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Puerto Vallarta News NetworkEditorials | Issues | October 2007 

Do Mexicans Celebrate Halloween and the Day of the Dead?
email this pageprint this pageemail usAllan Wall - PVNN

The Day of the Dead is one of Mexico's most exciting events, and offers an excellent way to experience its culture, history and people.
Do Mexicans celebrate Halloween? Should they?

Does Halloween have anything to do with the traditional Mexican celebration known as “Day of the Dead,” on November 2nd?

At this time of year these issues are discussed, raising questions and controversies over Mexican identity, heritage, religion and commerce.

Halloween is celebrated in Mexico, and has been for the past 40 years. It’s gaining in popularity, and unsurprisingly is especially popular among children.

Mexican trick-or-treaters, however, do not shout “trick-or-treat,” which is difficult to pronounce in Spanish. Instead, they chant “queremos Halloween” (we want Halloween). In other words, the celebration has been Mexicanized a little.

I’ve heard the argument that Halloween in Mexico is a plot by American big business to make money. I don’t know about that, but there’s no doubt that Mexican businesses make lots of money off Halloween. After all, what’s surprising about businesses trying to make money?

Mexican companies manufacture and sell Halloween accessories: scary masks, plastic jack-o-lantern buckets, Grim Reaper scythes, makeup, spider webs, witch hats, and costumes, etc.

So like it or not, Halloween has become a Mexican festival. But is that a good thing?

Some Mexicans argue against it because it’s an American import. But so is Valentine’s Day, called in Mexico “The Day of Love and Friendship.” Almost nobody complains about that. So why Halloween?

It’s because Halloween falls on October 31st, just two days before Día de los Muertos, the Day of the Dead. Detractors of Halloween claim that Halloween and the Day of the Dead have absolutely nothing to do with each other, and so Mexicans should prefer Day of the Dead over Halloween.

That’s the strategy of the SEP (the Mexican education department). Several decades ago Halloween parties were actually being held in Mexican public schools. The SEP banned them and began to promote the Day of the Dead, to encourage people to celebrate the Day of the Dead.

The argument that Halloween and the Day of the Dead are completely unrelated is not correct though. In fact, the two observances are historically linked.

The Day of the Dead is presented in Mexico as a 100% indigenous observance, as an Aztec holiday. Historically that’s dubious. The Aztecs celebrated their tribute to the dead in August.

It’s more correct to say that the Day of the Dead in Mexico is a Mexican form of the Catholic All Saints’ Day, and it contains both European and indigenous elements.

The traditional food of the day, pan de muerto, is of European origin.

The “calavera” (skull) is a humorously morbid poem which is addressed to a friend or public figure. This genre of poetry has its origin in Cervantes’ Don Quixote, in early 17th century Spain.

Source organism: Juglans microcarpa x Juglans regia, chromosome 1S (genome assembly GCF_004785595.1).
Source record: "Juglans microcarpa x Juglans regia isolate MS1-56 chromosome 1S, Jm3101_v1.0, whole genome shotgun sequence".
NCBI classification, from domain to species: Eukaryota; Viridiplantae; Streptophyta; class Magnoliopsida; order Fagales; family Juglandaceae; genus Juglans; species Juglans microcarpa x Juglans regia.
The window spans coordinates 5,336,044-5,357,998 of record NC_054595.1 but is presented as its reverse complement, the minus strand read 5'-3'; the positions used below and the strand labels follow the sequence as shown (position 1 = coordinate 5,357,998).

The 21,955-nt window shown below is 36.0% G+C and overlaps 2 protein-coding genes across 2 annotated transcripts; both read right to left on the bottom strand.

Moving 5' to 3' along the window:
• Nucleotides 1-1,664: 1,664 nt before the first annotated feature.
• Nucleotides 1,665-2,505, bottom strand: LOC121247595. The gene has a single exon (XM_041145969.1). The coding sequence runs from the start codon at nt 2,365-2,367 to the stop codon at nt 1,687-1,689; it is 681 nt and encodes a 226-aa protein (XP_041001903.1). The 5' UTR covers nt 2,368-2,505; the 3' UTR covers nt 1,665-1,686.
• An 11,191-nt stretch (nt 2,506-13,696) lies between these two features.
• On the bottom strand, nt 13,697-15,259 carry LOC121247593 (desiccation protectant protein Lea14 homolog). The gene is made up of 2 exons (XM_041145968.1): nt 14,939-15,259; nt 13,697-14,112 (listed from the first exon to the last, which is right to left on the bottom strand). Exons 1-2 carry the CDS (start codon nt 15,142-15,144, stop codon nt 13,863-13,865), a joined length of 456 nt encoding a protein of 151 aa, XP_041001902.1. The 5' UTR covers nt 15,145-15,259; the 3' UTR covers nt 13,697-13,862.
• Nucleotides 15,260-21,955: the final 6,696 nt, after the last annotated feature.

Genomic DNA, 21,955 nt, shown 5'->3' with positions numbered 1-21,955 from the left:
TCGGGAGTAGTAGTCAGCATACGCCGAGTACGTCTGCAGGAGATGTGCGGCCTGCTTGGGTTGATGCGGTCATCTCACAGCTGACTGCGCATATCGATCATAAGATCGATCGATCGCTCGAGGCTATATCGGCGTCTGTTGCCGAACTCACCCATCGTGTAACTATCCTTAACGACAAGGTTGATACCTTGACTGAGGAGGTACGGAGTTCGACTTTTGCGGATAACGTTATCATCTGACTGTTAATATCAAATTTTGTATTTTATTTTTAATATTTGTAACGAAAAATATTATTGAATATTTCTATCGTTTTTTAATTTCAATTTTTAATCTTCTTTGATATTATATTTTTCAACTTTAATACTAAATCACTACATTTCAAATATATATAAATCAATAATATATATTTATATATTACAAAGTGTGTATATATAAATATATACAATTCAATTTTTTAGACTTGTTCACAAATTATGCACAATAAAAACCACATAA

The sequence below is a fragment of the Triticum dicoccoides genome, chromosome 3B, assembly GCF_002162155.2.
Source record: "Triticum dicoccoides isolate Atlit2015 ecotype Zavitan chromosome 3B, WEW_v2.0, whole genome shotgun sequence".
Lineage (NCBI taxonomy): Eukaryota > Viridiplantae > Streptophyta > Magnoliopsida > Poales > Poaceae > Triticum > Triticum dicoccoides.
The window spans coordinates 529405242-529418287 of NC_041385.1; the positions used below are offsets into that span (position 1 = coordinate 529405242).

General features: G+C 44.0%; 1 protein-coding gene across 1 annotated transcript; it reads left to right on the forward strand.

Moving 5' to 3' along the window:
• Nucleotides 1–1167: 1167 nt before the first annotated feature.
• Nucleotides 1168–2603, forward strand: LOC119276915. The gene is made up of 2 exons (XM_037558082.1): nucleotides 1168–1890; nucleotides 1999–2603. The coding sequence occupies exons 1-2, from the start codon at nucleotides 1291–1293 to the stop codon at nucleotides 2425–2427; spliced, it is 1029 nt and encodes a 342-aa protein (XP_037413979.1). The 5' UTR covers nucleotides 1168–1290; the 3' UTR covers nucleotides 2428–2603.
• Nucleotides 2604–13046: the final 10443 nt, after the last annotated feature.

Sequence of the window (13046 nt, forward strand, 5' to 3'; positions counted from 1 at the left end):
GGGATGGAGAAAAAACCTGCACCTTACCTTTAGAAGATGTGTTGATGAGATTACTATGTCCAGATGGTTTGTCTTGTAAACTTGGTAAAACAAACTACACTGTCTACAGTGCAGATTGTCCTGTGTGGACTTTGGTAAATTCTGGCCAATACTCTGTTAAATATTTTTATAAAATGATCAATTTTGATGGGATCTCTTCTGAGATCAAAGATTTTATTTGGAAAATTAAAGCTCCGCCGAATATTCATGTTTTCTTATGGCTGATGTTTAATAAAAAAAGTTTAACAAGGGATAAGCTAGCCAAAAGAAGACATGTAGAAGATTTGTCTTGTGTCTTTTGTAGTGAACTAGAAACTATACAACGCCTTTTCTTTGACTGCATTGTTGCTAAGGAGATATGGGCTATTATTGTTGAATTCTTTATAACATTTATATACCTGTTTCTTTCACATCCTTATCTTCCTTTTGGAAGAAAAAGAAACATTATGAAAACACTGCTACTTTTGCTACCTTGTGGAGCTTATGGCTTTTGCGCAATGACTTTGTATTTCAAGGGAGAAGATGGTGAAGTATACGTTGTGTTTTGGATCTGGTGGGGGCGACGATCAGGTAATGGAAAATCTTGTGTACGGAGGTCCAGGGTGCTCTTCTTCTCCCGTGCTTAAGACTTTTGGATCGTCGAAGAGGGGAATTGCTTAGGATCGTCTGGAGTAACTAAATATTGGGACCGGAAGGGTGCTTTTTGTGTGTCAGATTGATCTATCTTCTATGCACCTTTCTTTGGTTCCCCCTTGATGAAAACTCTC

From the indigenous side derives the use of the cempasuchil, the yellow/orange marigold, to adorn Mexican graves.

The small platform called the “altar de muertos,” dedicated to the memory of a departed loved one, is of indigenous origin, although Catholicized. This is a custom in southern Mexico, but was never a custom in the north of the country.

Mexico is a diverse country and everybody doesn’t observe the Day of the Dead in the exact same manner.

It might be more correct to refer to the Day of the Dead not as a single custom, but a complex of diverse customs, varying greatly among the regions and families of the country.

For some Mexicans, the Day of the Dead differs little from the American Memorial Day, in which people visit a cemetery to adorn the graves of departed family members.

Some Mexican families, however, spend hours in the cemetery near the grave of the dearly departed, where they have a picnic and hire musicians to sing a favorite song of the deceased.

The most famous Day of the Dead observance in Mexico is held annually on Janitzio Island, in the state of Michoacan, and it involves an all-night vigil in the cemetery and a bilingual (Spanish/Tarascan) Catholic mass.

So what’s the historical link between Halloween and the Day of the Dead?

Both days derive from related dates in the Catholic calendar. Halloween (October 31st) means All Hallows’ Eve, November 1st being All Hallows’ Day, and November 2nd, the Day of the Dead, is All Souls’ Day.

That means that Halloween and the Day of the Dead, like it or not, have been related since medieval times. And nowadays both are part of contemporary Mexican society.
Allan Wall is an American citizen who has been teaching English in Mexico since 1991, and writing articles about various aspects of Mexico and Mexican society for the past decade. Some of these articles are about Mexico's political scene, history and culture, tourism, and Mexican emigration as viewed from south of the border, which you can read on his website at

Click HERE for more articles by Allan Wall.

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